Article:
CITY OF THIEVES by David Benioff

Finally, free wi-fi. Thank you, Radisson Hotel St. Petersburg!

Benioff Speaking of St. Petersburg (where I am writing from), my first vacation read was City of Thieves, by David Benioff. It's the story of two men who get caught by the Russian army during the Siege of Leningrad (the Germans' attempt to take St. Petersburg during WWII) and taken to prison. Lev, a Jewish teenager who had been helping with the Russian resistance, was caught looting a dead German officer's body, and Kolya, a member of the Russian army, was accused of deserting his division. Lev and Kolya are spared certain death, however, by a Russian commander who tells them that they can buy their freedom if they return a week later with a dozen eggs for his daughter's wedding cake – an impossibility during the extreme rationing and deprivation the Russians suffered during the siege.

City of Thieves is many things – action-packed, suspenseful, sad, violent, touching, and even funny at times. Lev and Kolya, like many unlikely duos from buddy movies, form a tight bond over the course of the week and the intense (near-death) experiences they share while in search of the eggs that will save their lives. The book sort of reads like a screenplay, which isn't surprising given that Benioff is a screenwriter in addition to a novelist. (He wrote the screenplay for the movie version of the The Kite Runner, as well as a few other popular movies.) I could definitely see this being made as a movie… but not a movie that I would go to see. Way too violent for me. There are many graphic scenes throughout the book depicting violence and brutality at the hands of the Germans and the Russians alike. I had trouble reading the book because of the disturbing scenes throughout.

But I am very glad I made it through City of Thieves. It is beautifully written, and the characters are memorable and have stayed with me for days after I finished. (Especially Kolya.) Plus, for me, it was an important lesson in Russian history that I was glad to learn en route to St. Petersburg. I keep imagining this huge, bustling city being cut off by the Germans, and trying to picture the devastation and terrible quality of life that the residents of St. Petersburg suffered during those 900 days. It's hard to believe that was only 70 years ago.

City of Thieves has been widely and very favorably reviewed. I remember someone once described it as "the perfect novel", and I can see why. Benioff is a very skilled writer and the book is very good. There's a Hollywood ending – again, the screenwriter shows through – but it's still a satisfying one. I'd recommend this book highly to anyone who is interested in the time period, or who enjoys a good action-packed-wartime-buddy-story. Just be sure you're prepared for the violent parts.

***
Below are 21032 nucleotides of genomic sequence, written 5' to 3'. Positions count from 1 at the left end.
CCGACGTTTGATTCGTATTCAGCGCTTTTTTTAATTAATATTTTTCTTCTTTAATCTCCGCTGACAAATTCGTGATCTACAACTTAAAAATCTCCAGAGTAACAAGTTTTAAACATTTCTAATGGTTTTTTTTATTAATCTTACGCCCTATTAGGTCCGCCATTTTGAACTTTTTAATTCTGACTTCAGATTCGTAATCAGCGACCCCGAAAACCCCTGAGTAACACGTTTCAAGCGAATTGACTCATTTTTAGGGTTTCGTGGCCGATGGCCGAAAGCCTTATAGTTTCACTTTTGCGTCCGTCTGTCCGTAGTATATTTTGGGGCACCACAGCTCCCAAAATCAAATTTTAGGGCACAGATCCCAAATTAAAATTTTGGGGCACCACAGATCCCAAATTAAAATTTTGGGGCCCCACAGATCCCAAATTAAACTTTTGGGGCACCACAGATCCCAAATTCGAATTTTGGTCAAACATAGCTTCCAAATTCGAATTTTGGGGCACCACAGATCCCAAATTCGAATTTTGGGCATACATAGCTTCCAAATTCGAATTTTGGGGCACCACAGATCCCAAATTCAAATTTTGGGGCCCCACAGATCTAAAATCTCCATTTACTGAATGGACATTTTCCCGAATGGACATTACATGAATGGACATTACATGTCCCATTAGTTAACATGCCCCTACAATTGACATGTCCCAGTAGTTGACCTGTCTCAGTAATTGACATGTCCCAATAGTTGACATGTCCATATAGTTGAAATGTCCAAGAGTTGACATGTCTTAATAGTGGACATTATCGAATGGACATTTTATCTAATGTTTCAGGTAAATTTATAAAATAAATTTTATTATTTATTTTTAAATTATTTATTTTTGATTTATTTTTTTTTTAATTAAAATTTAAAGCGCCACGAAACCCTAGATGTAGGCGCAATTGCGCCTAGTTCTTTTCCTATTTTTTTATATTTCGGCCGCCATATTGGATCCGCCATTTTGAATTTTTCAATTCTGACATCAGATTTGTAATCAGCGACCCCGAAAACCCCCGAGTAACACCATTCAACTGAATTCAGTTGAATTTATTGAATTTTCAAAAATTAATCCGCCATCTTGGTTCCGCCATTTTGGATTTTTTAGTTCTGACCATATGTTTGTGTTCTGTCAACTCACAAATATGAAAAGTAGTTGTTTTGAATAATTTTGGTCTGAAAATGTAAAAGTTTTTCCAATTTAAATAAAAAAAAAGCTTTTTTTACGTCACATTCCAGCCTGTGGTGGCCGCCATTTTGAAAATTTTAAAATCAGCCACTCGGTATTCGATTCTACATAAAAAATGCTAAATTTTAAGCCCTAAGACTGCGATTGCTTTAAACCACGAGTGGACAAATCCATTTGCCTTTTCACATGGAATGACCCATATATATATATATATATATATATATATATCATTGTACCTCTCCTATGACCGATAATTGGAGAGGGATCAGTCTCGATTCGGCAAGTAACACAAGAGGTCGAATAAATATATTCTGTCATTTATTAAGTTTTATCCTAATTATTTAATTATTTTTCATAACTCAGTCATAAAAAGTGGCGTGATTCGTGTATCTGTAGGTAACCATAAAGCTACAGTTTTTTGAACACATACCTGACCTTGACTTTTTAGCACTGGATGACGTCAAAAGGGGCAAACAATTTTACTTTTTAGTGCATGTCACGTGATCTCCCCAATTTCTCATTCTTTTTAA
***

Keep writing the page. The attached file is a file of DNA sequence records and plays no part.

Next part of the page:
City of Thieves opens with the "author" – supposedly Benioff – interviewing his grandfather  – who turns out to be Lev – in Florida in the 2000s. I read the book thinking that this was a true story – that Benioff had embellished and filled in where necessary, but that this story had actually happened to Benioff's grandfather. Turns out that's not true – the book is entirely fiction. All four of Benioff's grandparents were born in the U.S. Here's an exclusive Borders interview with Benioff (you can find part 2 here) that I found pretty interesting.

Hi FTC – you're wondering if the publisher gave me a free copy of the book in exchange for this positive review?  Nyet! I got this one on my own. (And besides, I can't be bought that easily.)

8 Comments

  • August 17, 2011 - 9:58 pm | Permalink

    I bought this book a while ago and really need to make the time to get to it.

  • August 17, 2011 - 10:05 pm | Permalink

    Sounds like an excellent book.
    Have you read Child 44?
    http://www.ManOfLaBook.com

  • August 17, 2011 - 10:07 pm | Permalink

    I loved this book so much. Yes, the ending is tidy- and perfect! Loved loved loved.

  • August 18, 2011 - 11:42 am | Permalink

    This has been on my to-read list forever! It sounds fantastic. I’ve linked to your review on War Through the Generations.

  • August 21, 2011 - 10:07 pm | Permalink

    This book sounds impressive. I wonder if the screenplay-like writing makes the graphic scenes easier to read. I’ll be looking for this one.

  • August 21, 2011 - 10:43 pm | Permalink

    An amazing book I read about the siege is The Bronze Horseman by Paullina Simons. The author was able to place me right there in the middle of the tragedy.

  • August 23, 2011 - 6:22 am | Permalink

    A truly touching story of two boys in a horrible world.

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